As a parent, in fact as a human being, we get to wear a lot of different hats in our lives.  I don’t mean actual hats of course but, oh crappit, the latest hat that I find myself wearing is one that I never, ever, in my wildest nightmares thought that I would ever, EVER wear.

I appear to have volunteered (yes I have brought it on myself people) to be the Chair of the school PTA.  Shit (sorry but these desperate times demand the use of an expletive, apologies).

When we found ourselves in Switzerland (when I was wearing my Expat Wife hat) I found myself in a similar position and at the first parent/teacher get together.  I found myself volunteering to be ‘Class Mom’.  Why can’t I let the tumble weed moments pass?  You know those awkward moments where a volunteer is called for and everyone stares at the floor, avoids eye contact and the air gets thick with ‘not bloody likely’ vibes oozing out of their pores.  What weird reaction is there in my arm that causes it to shoot up and my vocal chords to form the words ‘I’ll do it’???  Why does this happen???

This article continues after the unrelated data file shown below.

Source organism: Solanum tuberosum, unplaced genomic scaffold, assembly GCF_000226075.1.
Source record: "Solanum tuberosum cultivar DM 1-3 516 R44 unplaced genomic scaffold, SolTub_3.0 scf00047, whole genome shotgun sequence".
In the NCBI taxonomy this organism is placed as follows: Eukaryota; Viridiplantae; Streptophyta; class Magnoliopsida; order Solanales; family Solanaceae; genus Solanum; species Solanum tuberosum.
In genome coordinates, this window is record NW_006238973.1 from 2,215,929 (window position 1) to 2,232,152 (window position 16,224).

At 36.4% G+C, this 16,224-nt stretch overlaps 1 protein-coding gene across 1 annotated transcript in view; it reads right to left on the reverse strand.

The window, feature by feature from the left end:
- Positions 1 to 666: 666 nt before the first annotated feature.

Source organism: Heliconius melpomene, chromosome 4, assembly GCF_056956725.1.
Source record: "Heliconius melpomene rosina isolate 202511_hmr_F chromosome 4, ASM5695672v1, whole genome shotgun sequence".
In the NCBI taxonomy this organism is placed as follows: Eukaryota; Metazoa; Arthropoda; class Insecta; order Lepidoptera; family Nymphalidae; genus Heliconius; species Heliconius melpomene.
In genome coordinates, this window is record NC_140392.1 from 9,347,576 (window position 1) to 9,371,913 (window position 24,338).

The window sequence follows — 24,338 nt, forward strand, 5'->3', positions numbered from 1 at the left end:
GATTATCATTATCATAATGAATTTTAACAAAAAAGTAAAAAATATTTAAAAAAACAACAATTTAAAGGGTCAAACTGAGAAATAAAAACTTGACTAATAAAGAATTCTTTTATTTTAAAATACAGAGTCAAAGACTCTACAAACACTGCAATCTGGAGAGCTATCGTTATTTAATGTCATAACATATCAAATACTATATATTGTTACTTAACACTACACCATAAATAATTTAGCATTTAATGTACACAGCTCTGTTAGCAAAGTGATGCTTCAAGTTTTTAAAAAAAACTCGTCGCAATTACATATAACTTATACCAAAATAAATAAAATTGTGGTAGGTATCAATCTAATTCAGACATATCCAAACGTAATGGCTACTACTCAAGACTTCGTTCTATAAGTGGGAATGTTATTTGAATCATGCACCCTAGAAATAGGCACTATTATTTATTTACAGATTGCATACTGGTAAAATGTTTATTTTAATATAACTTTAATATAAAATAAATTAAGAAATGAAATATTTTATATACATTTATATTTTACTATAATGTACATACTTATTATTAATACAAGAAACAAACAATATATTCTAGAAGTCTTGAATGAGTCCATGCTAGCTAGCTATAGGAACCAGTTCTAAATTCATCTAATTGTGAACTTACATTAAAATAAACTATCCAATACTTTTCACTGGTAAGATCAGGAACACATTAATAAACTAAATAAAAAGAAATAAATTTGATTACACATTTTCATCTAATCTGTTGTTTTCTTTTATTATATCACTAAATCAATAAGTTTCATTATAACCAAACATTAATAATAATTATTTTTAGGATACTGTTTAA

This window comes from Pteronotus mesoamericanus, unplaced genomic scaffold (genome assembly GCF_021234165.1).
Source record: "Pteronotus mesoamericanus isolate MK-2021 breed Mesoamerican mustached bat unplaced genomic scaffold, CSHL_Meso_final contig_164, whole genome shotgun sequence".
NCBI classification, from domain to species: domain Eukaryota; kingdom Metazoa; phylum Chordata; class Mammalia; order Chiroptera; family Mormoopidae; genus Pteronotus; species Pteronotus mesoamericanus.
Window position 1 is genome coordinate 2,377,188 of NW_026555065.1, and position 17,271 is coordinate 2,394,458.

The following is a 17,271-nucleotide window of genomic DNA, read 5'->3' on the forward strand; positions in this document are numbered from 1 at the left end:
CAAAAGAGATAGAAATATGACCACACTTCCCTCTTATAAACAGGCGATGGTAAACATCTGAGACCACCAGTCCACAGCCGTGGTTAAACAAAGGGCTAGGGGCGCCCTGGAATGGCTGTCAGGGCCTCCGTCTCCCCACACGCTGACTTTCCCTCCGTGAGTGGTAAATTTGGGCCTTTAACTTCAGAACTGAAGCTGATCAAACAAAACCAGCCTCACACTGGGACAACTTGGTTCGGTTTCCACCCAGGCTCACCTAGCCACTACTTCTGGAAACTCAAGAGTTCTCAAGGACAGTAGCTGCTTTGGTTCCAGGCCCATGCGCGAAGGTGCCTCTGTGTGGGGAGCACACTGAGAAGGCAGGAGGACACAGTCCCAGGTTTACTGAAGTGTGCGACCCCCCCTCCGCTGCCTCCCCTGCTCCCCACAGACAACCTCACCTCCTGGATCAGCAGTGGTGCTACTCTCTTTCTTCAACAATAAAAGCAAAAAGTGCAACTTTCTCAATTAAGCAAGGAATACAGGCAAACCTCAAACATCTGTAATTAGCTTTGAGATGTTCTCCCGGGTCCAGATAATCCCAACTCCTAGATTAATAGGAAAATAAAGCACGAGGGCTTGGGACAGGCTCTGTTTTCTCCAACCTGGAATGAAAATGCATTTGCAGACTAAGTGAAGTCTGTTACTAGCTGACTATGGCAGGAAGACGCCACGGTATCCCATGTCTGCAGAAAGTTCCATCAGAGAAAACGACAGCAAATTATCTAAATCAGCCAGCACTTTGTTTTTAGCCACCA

It’s not that I particularly object to the role, it will be fun, it will be hard work and it will be of massive support to the school (and therefore my children’s primary education).  The problem is the stereotype of the PTA and its members.

I am most definitely NOT your stereotypical PTA mum.  I don’t bake cakes all the time (maybe not ALL the time), I don’t hand sew World Book Day costumes the night before it’s required (oh, um, I might do that), I don’t volunteer to help out on school trips (ummmm, oh).  I know I’ve got one, I’m not a Stay At Home Mum (that one day I work at SWALLOW officially throws me into the Working Mum club, phew).  I know another one, I definitely don’t get all Alpha Female and guilt trip people into helping out at the latest school fundraiser, no, that one I definitely don’t do.  The thing is I haven’t actually met a PTA mum that does do that.  That’s the problem with stereotypes, most of the time they aren’t actually true.